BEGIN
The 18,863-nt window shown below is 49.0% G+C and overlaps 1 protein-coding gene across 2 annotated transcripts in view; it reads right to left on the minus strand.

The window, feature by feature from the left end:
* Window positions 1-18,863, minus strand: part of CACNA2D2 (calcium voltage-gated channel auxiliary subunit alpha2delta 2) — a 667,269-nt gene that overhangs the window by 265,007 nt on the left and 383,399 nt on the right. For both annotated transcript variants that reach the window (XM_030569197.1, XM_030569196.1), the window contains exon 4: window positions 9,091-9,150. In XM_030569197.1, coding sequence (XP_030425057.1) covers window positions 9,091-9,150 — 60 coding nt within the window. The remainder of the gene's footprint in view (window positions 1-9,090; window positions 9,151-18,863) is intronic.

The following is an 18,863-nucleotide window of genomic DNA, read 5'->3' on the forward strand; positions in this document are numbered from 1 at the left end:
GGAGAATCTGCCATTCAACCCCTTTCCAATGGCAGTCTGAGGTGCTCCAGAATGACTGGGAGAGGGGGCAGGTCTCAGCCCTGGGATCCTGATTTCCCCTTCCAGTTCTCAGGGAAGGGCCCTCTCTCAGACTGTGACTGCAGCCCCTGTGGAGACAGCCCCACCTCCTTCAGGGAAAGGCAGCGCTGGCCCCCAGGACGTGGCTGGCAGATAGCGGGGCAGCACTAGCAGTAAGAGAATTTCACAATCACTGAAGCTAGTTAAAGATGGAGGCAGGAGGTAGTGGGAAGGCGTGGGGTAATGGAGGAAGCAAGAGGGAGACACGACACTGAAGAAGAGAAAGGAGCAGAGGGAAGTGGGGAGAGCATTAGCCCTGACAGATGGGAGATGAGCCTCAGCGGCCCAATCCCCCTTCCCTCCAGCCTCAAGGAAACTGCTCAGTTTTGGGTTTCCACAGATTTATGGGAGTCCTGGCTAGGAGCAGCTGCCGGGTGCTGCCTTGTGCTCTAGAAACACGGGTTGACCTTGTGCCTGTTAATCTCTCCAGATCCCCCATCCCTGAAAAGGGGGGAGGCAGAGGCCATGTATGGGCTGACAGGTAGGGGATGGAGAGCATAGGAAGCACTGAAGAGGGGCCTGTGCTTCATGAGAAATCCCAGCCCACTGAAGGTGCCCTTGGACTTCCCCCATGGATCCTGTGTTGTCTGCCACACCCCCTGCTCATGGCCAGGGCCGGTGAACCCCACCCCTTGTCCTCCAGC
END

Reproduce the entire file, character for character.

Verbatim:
The 18,863-nt window shown below is 49.0% G+C and overlaps 1 protein-coding gene across 2 annotated transcripts in view; it reads right to left on the minus strand.

The window, feature by feature from the left end:
* Window positions 1-18,863, minus strand: part of CACNA2D2 (calcium voltage-gated channel auxiliary subunit alpha2delta 2) — a 667,269-nt gene that overhangs the window by 265,007 nt on the left and 383,399 nt on the right. For both annotated transcript variants that reach the window (XM_030569197.1, XM_030569196.1), the window contains exon 4: window positions 9,091-9,150. In XM_030569197.1, coding sequence (XP_030425057.1) covers window positions 9,091-9,150 — 60 coding nt within the window. The remainder of the gene's footprint in view (window positions 1-9,090; window positions 9,151-18,863) is intronic.

The following is an 18,863-nucleotide window of genomic DNA, read 5'->3' on the forward strand; positions in this document are numbered from 1 at the left end:
GGAGAATCTGCCATTCAACCCCTTTCCAATGGCAGTCTGAGGTGCTCCAGAATGACTGGGAGAGGGGGCAGGTCTCAGCCCTGGGATCCTGATTTCCCCTTCCAGTTCTCAGGGAAGGGCCCTCTCTCAGACTGTGACTGCAGCCCCTGTGGAGACAGCCCCACCTCCTTCAGGGAAAGGCAGCGCTGGCCCCCAGGACGTGGCTGGCAGATAGCGGGGCAGCACTAGCAGTAAGAGAATTTCACAATCACTGAAGCTAGTTAAAGATGGAGGCAGGAGGTAGTGGGAAGGCGTGGGGTAATGGAGGAAGCAAGAGGGAGACACGACACTGAAGAAGAGAAAGGAGCAGAGGGAAGTGGGGAGAGCATTAGCCCTGACAGATGGGAGATGAGCCTCAGCGGCCCAATCCCCCTTCCCTCCAGCCTCAAGGAAACTGCTCAGTTTTGGGTTTCCACAGATTTATGGGAGTCCTGGCTAGGAGCAGCTGCCGGGTGCTGCCTTGTGCTCTAGAAACACGGGTTGACCTTGTGCCTGTTAATCTCTCCAGATCCCCCATCCCTGAAAAGGGGGGAGGCAGAGGCCATGTATGGGCTGACAGGTAGGGGATGGAGAGCATAGGAAGCACTGAAGAGGGGCCTGTGCTTCATGAGAAATCCCAGCCCACTGAAGGTGCCCTTGGACTTCCCCCATGGATCCTGTGTTGTCTGCCACACCCCCTGCTCATGGCCAGGGCCGGTGAACCCCACCCCTTGTCCTCCAGC